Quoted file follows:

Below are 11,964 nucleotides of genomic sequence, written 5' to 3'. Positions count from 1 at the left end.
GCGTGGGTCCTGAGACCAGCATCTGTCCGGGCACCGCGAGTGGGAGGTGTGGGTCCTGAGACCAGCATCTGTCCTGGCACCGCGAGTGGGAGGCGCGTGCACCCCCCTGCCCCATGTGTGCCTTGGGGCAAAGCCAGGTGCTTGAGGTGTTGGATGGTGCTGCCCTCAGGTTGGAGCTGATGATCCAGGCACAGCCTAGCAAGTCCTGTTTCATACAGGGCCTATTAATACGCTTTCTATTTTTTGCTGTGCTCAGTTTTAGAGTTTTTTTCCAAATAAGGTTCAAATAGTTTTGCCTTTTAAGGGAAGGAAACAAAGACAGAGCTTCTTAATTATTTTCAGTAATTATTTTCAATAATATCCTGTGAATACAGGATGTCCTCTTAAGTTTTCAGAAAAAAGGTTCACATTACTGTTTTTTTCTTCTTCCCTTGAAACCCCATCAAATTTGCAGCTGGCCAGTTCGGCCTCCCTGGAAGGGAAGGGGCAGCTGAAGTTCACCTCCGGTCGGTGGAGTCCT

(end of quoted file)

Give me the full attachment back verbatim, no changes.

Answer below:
Below are 11,964 nucleotides of genomic sequence, written 5' to 3'. Positions count from 1 at the left end.
GCGTGGGTCCTGAGACCAGCATCTGTCCGGGCACCGCGAGTGGGAGGTGTGGGTCCTGAGACCAGCATCTGTCCTGGCACCGCGAGTGGGAGGCGCGTGCACCCCCCTGCCCCATGTGTGCCTTGGGGCAAAGCCAGGTGCTTGAGGTGTTGGATGGTGCTGCCCTCAGGTTGGAGCTGATGATCCAGGCACAGCCTAGCAAGTCCTGTTTCATACAGGGCCTATTAATACGCTTTCTATTTTTTGCTGTGCTCAGTTTTAGAGTTTTTTTCCAAATAAGGTTCAAATAGTTTTGCCTTTTAAGGGAAGGAAACAAAGACAGAGCTTCTTAATTATTTTCAGTAATTATTTTCAATAATATCCTGTGAATACAGGATGTCCTCTTAAGTTTTCAGAAAAAAGGTTCACATTACTGTTTTTTTCTTCTTCCCTTGAAACCCCATCAAATTTGCAGCTGGCCAGTTCGGCCTCCCTGGAAGGGAAGGGGCAGCTGAAGTTCACCTCCGGTCGGTGGAGTCCT